Bounce rates are a hot topic of debate in the SEO community with most people wondering about the impact of the bounce rate on the search engine position of a web page and if the major search engines have indeed included this factor in their algorithms. There were reports of the inclusion of this factor almost 3 years ago when webmasters started reporting the difference in their search engine rankings when they made efforts to change the bounce rates. However, there are no concrete reports or tests that can prove that bounce rate is indeed a factor in the search engine positioning of a web page.
As a result, there are several people who refute such claims and are of the view that neither is bounce rate important to the position of a web page today nor will it be in the future.
Most SEO experts on the other hand hold an opposing view; as a matter of fact, they even provide answers to some of the claims made by the naysayer. But to begin with one needs to understand what is bounce rate. The bounce rate is a measure of people who leave a website. In other words, a bouncy website would the exact opposite of a sticky website that holds people and makes them stay for long.
The first objection presented by people who are opposed to the idea of bounce rate being one of the determining factor in search engine positioning is that there isn't a specific definition of bounce rate: This unfortunately is one of the silliest arguments because a bounce simply refers to a visitor who leaves the website to return to where he/she came from.
These naysayer also go far enough to suggest that they do not like how bounce has been defined by Google Analytics; actually, for all those people out there who shares this opinion, there is a silver lining to the cloud and that is the definition of bounce in Google Analytics is not necessarily what is included in its algorithm; just as the little green bar may not be the Page Rank that they use in the Google Algorithm.
People go on to add that because many sites do not have Google Analytics turned on; the company will have no way of getting the exact data required. The folks who say this are conveniently forgetting that Google Analytics has nothing to do with the position of your website, actually, that is the dependent of Google, MSN or Yahoo search engines; these guys track their own traffic and how their users move around the cyber world and how these visitors return to their sites.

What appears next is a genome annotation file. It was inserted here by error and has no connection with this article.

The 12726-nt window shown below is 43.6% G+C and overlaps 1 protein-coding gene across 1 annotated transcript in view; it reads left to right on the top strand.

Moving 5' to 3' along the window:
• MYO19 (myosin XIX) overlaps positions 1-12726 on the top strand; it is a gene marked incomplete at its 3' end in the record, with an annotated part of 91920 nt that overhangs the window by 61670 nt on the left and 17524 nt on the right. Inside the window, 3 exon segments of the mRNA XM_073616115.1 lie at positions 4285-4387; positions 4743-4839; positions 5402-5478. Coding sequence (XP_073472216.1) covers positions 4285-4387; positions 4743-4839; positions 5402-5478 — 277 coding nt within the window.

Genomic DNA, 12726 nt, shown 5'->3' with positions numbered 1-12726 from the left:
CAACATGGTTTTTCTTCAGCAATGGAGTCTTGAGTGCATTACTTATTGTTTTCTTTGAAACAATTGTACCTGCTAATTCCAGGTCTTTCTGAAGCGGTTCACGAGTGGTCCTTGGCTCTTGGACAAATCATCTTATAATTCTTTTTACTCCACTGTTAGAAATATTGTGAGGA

Then there is the age old question what is the threshold for a bounce, is it 10 seconds, 15 seconds or more; this is often the mot confusing part; after all, nobody is expecting a visitor to hang around a website for 24 hours so what would be a defined and acceptable threshold? A bounce is a bounce that is a person leaving a website regardless for how long he chose to stick on it, he could have stayed for a minute or for an hour but when he leaves it would still be a bounce. However, how the search engines treat bounce and the time lag that will make a difference to their algorithm is a totally different matter. Unfortunately, this information is readily not available because the search engines are in no mood to give you the download on the specifics of their algorithm so that you can ago ahead and exploit it. How many visitors they will follow and what count will be required to make a difference to the search engine ranking of a site is a difficult number to anticipate. But then again it is no different from any other algorithm input
Then another ambiguous question is about a visitor leaving a site to go to one of the external link sites, people contest that even that even this would qualify as a bounce, actually it would not because this is a referral not a bounce. There is also no telling how the search engines will choose a visitor quickly closing the window and if they will treat it at all. However, this should not be considered as a bounce unless the search engines clearly mention that.